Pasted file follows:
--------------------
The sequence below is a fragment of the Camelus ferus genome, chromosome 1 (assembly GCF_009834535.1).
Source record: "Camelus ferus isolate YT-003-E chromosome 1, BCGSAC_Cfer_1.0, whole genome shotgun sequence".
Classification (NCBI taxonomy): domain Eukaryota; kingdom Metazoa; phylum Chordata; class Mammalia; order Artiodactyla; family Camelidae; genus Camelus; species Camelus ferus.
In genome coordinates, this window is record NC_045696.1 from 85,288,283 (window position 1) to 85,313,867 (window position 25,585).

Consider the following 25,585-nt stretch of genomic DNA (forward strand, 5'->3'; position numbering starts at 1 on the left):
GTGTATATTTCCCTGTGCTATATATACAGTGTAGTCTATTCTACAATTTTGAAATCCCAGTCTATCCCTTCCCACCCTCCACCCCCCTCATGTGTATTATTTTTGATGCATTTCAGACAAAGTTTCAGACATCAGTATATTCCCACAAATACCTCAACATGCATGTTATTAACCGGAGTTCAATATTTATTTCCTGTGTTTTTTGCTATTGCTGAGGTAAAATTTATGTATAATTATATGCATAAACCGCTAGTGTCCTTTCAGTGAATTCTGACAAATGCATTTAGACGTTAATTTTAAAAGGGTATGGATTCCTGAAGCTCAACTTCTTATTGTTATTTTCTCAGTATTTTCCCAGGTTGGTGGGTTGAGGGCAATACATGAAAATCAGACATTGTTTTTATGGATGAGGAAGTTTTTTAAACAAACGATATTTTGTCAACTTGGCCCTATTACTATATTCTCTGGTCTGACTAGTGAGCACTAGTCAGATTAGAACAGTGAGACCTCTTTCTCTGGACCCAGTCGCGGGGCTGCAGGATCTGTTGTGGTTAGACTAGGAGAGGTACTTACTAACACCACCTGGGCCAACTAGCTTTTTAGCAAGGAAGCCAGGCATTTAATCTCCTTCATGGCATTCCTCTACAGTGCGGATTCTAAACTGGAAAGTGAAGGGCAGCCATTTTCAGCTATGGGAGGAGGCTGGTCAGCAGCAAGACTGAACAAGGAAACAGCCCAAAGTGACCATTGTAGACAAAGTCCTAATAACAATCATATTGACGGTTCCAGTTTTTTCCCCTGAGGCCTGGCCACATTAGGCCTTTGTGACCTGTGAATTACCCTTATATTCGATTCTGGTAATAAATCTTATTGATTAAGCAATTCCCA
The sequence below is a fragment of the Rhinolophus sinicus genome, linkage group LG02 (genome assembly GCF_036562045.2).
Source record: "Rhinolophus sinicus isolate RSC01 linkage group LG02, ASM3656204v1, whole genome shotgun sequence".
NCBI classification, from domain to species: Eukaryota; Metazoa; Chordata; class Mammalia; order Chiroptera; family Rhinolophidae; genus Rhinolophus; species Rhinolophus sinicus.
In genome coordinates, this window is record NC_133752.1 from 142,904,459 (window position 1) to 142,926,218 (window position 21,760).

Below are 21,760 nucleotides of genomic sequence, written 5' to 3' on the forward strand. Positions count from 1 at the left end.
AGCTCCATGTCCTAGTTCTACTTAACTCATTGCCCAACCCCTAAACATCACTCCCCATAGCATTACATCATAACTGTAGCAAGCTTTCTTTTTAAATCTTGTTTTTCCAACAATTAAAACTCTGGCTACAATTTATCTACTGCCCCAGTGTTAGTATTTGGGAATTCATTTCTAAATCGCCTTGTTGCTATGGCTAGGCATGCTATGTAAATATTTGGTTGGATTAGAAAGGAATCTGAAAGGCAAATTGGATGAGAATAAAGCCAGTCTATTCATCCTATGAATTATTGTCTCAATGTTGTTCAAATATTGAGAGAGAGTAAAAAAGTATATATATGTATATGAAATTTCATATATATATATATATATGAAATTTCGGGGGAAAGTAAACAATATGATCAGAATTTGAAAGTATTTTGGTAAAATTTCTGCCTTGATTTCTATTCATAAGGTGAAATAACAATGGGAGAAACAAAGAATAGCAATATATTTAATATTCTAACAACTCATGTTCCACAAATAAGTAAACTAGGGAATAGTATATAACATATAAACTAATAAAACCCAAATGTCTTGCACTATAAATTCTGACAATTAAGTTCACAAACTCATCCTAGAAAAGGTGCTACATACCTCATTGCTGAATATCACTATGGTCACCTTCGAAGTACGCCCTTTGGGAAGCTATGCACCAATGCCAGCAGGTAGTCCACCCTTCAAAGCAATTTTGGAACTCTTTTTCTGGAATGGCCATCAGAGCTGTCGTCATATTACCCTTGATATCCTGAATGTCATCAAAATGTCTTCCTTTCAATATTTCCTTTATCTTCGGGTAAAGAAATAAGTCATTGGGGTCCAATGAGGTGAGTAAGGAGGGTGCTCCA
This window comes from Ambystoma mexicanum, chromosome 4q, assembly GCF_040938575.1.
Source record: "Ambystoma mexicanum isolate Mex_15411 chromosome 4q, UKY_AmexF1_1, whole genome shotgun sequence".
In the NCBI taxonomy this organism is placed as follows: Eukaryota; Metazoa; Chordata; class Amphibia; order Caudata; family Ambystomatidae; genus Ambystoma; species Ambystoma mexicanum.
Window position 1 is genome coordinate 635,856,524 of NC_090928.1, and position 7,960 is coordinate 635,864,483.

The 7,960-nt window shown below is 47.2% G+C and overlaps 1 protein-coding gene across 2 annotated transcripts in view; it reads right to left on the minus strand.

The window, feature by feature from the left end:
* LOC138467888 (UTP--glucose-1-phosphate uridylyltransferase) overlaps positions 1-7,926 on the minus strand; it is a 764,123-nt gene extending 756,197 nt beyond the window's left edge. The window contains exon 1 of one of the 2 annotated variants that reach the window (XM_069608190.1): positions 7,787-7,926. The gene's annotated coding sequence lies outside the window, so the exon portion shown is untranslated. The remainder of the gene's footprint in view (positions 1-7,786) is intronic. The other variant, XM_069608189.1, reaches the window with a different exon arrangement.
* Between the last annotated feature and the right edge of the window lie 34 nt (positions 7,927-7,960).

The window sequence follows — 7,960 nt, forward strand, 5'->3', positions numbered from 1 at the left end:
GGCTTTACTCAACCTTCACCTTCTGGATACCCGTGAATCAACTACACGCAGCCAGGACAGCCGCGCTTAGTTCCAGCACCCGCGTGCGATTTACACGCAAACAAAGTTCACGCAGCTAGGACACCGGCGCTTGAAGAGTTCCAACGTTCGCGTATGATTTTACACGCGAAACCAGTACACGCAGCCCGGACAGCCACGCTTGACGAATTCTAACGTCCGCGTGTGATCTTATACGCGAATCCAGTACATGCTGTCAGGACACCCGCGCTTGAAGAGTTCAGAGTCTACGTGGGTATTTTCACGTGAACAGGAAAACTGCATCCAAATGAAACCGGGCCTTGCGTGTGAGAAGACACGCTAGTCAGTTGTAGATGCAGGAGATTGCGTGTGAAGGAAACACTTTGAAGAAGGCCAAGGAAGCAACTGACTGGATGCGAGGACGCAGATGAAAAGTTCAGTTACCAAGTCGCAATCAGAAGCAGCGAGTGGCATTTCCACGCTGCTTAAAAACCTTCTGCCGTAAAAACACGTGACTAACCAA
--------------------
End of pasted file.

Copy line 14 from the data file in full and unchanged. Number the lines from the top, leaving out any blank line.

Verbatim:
Source record: "Ambystoma mexicanum isolate Mex_15411 chromosome 4q, UKY_AmexF1_1, whole genome shotgun sequence".